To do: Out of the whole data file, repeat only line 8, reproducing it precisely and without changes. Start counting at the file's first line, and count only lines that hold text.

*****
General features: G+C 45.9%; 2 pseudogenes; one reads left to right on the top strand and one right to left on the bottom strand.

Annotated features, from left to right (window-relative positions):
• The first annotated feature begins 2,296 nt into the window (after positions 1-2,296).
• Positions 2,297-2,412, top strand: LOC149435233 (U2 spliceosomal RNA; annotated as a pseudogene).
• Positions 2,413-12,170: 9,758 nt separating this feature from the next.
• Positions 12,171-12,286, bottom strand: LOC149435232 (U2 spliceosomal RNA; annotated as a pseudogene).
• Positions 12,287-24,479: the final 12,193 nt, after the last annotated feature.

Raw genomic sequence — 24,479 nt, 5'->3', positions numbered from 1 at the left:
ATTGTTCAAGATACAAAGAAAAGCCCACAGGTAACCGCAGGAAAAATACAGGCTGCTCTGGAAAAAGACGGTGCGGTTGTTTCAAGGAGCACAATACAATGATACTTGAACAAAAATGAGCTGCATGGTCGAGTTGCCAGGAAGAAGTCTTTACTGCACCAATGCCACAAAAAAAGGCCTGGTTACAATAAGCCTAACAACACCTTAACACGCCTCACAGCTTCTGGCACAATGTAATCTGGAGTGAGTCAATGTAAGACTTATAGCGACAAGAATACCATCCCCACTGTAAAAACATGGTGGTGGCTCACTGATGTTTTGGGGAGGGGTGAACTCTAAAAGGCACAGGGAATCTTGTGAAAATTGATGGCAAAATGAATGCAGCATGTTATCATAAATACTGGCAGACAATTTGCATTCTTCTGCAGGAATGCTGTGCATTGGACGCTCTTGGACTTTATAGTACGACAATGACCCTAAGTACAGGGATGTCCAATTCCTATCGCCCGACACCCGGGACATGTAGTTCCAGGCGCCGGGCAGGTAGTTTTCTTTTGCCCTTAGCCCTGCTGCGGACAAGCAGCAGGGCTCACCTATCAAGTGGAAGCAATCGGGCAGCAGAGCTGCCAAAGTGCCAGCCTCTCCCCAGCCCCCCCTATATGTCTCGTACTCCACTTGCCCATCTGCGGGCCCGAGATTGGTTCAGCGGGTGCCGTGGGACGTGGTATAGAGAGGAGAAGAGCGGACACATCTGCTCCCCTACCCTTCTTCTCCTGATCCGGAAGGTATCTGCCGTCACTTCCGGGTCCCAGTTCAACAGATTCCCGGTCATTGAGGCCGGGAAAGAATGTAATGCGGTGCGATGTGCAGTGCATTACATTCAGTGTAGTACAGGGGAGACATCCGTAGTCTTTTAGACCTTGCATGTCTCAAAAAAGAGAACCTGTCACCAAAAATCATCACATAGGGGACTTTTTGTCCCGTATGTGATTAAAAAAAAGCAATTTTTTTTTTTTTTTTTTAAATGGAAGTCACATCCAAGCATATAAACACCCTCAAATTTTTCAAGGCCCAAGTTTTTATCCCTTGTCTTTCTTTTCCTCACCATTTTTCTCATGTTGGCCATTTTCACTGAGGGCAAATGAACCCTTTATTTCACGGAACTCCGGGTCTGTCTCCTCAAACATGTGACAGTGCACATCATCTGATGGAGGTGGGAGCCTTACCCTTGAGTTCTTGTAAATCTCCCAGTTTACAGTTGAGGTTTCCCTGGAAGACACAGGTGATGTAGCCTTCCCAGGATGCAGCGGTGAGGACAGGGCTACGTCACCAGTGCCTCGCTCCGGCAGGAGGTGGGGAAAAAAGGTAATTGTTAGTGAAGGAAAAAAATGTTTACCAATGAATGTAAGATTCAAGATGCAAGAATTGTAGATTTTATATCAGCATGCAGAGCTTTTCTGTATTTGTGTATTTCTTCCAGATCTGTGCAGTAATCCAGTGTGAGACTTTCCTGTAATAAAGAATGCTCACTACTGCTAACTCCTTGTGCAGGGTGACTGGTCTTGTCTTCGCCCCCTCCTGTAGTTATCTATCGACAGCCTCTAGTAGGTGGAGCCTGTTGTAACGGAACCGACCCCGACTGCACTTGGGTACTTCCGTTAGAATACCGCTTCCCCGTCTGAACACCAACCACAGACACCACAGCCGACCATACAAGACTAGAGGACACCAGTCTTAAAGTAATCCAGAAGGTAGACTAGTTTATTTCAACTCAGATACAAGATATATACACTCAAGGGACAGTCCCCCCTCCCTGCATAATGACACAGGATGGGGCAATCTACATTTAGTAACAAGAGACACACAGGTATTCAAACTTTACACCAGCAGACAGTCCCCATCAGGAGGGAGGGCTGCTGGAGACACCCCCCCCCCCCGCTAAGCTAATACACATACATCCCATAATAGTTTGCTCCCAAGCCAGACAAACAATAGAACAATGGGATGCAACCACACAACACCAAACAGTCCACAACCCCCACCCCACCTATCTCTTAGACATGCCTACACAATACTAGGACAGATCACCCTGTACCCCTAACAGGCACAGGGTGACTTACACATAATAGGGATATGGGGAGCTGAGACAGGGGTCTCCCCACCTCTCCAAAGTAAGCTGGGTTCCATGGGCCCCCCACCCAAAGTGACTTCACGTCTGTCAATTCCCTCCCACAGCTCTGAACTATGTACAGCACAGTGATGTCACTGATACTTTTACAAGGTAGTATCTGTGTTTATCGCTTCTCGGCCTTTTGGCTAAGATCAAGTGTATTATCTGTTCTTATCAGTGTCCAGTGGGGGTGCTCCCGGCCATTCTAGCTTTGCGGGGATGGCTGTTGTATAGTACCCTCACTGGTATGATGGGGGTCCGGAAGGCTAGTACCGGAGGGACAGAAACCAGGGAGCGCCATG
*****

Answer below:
Raw genomic sequence — 24,479 nt, 5'->3', positions numbered from 1 at the left: